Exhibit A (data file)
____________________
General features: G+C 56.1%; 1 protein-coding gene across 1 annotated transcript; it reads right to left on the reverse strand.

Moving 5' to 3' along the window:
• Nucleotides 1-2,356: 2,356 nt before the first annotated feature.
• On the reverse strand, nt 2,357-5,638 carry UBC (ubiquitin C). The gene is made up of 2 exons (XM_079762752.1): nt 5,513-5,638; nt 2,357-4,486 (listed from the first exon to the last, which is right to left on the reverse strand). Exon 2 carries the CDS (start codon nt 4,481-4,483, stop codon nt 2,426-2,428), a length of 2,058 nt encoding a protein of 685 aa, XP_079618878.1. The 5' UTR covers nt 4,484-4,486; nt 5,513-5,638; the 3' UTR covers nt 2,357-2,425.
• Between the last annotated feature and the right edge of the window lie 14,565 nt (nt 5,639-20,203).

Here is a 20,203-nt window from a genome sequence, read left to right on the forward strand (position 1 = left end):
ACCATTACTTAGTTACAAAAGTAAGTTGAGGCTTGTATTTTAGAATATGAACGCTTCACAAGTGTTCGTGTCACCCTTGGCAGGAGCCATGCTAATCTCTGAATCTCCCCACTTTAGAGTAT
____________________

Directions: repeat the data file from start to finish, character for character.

General features: G+C 56.1%; 1 protein-coding gene across 1 annotated transcript; it reads right to left on the reverse strand.

Moving 5' to 3' along the window:
• Nucleotides 1-2,356: 2,356 nt before the first annotated feature.
• On the reverse strand, nt 2,357-5,638 carry UBC (ubiquitin C). The gene is made up of 2 exons (XM_079762752.1): nt 5,513-5,638; nt 2,357-4,486 (listed from the first exon to the last, which is right to left on the reverse strand). Exon 2 carries the CDS (start codon nt 4,481-4,483, stop codon nt 2,426-2,428), a length of 2,058 nt encoding a protein of 685 aa, XP_079618878.1. The 5' UTR covers nt 4,484-4,486; nt 5,513-5,638; the 3' UTR covers nt 2,357-2,425.
• Between the last annotated feature and the right edge of the window lie 14,565 nt (nt 5,639-20,203).

Here is a 20,203-nt window from a genome sequence, read left to right on the forward strand (position 1 = left end):
ACCATTACTTAGTTACAAAAGTAAGTTGAGGCTTGTATTTTAGAATATGAACGCTTCACAAGTGTTCGTGTCACCCTTGGCAGGAGCCATGCTAATCTCTGAATCTCCCCACTTTAGAGTAT